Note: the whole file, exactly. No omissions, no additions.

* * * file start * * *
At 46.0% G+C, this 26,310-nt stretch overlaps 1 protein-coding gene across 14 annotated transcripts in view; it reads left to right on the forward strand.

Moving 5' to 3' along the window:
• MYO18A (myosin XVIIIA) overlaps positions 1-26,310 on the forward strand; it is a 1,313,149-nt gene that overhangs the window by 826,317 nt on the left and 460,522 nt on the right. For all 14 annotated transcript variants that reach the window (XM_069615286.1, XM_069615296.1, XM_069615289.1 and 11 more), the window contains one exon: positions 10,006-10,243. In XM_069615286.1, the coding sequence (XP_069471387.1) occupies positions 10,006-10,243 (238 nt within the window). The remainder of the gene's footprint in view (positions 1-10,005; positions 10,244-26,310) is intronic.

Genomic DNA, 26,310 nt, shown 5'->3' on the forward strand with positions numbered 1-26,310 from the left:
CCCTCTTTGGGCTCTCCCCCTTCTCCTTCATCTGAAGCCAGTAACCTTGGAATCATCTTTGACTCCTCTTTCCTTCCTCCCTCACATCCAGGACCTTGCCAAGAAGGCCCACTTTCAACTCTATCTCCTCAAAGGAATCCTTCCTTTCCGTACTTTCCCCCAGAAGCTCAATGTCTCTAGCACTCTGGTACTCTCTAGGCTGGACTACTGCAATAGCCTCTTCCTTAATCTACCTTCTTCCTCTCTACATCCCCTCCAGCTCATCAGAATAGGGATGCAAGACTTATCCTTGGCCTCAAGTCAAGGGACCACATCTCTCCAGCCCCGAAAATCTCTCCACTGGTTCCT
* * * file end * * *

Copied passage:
At 46.0% G+C, this 26,310-nt stretch overlaps 1 protein-coding gene across 14 annotated transcripts in view; it reads left to right on the forward strand.

Moving 5' to 3' along the window:
• MYO18A (myosin XVIIIA) overlaps positions 1-26,310 on the forward strand; it is a 1,313,149-nt gene that overhangs the window by 826,317 nt on the left and 460,522 nt on the right. For all 14 annotated transcript variants that reach the window (XM_069615286.1, XM_069615296.1, XM_069615289.1 and 11 more), the window contains one exon: positions 10,006-10,243. In XM_069615286.1, the coding sequence (XP_069471387.1) occupies positions 10,006-10,243 (238 nt within the window). The remainder of the gene's footprint in view (positions 1-10,005; positions 10,244-26,310) is intronic.

Genomic DNA, 26,310 nt, shown 5'->3' on the forward strand with positions numbered 1-26,310 from the left:
CCCTCTTTGGGCTCTCCCCCTTCTCCTTCATCTGAAGCCAGTAACCTTGGAATCATCTTTGACTCCTCTTTCCTTCCTCCCTCACATCCAGGACCTTGCCAAGAAGGCCCACTTTCAACTCTATCTCCTCAAAGGAATCCTTCCTTTCCGTACTTTCCCCCAGAAGCTCAATGTCTCTAGCACTCTGGTACTCTCTAGGCTGGACTACTGCAATAGCCTCTTCCTTAATCTACCTTCTTCCTCTCTACATCCCCTCCAGCTCATCAGAATAGGGATGCAAGACTTATCCTTGGCCTCAAGTCAAGGGACCACATCTCTCCAGCCCCGAAAATCTCTCCACTGGTTCCT